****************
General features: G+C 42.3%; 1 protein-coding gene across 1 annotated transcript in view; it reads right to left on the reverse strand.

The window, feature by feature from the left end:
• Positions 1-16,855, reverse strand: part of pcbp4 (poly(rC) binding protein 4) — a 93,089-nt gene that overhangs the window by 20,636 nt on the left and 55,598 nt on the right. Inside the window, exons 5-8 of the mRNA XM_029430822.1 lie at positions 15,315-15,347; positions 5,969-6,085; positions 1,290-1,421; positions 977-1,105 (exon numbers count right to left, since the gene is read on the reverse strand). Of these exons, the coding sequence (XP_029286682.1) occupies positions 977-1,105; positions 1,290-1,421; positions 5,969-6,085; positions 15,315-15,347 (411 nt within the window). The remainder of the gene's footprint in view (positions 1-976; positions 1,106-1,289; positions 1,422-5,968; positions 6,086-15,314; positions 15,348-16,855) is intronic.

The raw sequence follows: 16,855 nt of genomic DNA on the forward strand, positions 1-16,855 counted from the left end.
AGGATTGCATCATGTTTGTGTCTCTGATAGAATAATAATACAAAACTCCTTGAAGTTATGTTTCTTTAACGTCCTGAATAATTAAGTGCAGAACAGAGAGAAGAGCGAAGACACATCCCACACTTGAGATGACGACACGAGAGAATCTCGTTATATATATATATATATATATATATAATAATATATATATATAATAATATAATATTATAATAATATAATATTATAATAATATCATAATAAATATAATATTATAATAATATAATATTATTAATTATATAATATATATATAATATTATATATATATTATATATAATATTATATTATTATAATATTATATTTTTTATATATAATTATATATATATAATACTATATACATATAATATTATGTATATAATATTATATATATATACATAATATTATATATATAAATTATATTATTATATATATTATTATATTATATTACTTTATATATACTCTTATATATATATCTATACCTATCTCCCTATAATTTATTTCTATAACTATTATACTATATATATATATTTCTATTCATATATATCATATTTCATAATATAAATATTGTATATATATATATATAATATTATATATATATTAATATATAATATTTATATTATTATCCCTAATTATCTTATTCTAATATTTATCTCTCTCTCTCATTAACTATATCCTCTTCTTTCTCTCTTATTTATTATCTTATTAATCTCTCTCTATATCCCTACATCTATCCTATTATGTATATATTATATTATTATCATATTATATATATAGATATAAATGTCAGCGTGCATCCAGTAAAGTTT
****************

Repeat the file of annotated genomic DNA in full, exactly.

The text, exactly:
General features: G+C 42.3%; 1 protein-coding gene across 1 annotated transcript in view; it reads right to left on the reverse strand.

The window, feature by feature from the left end:
• Positions 1-16,855, reverse strand: part of pcbp4 (poly(rC) binding protein 4) — a 93,089-nt gene that overhangs the window by 20,636 nt on the left and 55,598 nt on the right. Inside the window, exons 5-8 of the mRNA XM_029430822.1 lie at positions 15,315-15,347; positions 5,969-6,085; positions 1,290-1,421; positions 977-1,105 (exon numbers count right to left, since the gene is read on the reverse strand). Of these exons, the coding sequence (XP_029286682.1) occupies positions 977-1,105; positions 1,290-1,421; positions 5,969-6,085; positions 15,315-15,347 (411 nt within the window). The remainder of the gene's footprint in view (positions 1-976; positions 1,106-1,289; positions 1,422-5,968; positions 6,086-15,314; positions 15,348-16,855) is intronic.

The raw sequence follows: 16,855 nt of genomic DNA on the forward strand, positions 1-16,855 counted from the left end.
AGGATTGCATCATGTTTGTGTCTCTGATAGAATAATAATACAAAACTCCTTGAAGTTATGTTTCTTTAACGTCCTGAATAATTAAGTGCAGAACAGAGAGAAGAGCGAAGACACATCCCACACTTGAGATGACGACACGAGAGAATCTCGTTATATATATATATATATATATATATAATAATATATATATATAATAATATAATATTATAATAATATAATATTATAATAATATCATAATAAATATAATATTATAATAATATAATATTATTAATTATATAATATATATATAATATTATATATATATTATATATAATATTATATTATTATAATATTATATTTTTTATATATAATTATATATATATAATACTATATACATATAATATTATGTATATAATATTATATATATATACATAATATTATATATATAAATTATATTATTATATATATTATTATATTATATTACTTTATATATACTCTTATATATATATCTATACCTATCTCCCTATAATTTATTTCTATAACTATTATACTATATATATATATTTCTATTCATATATATCATATTTCATAATATAAATATTGTATATATATATATATAATATTATATATATATTAATATATAATATTTATATTATTATCCCTAATTATCTTATTCTAATATTTATCTCTCTCTCTCATTAACTATATCCTCTTCTTTCTCTCTTATTTATTATCTTATTAATCTCTCTCTATATCCCTACATCTATCCTATTATGTATATATTATATTATTATCATATTATATATATAGATATAAATGTCAGCGTGCATCCAGTAAAGTTT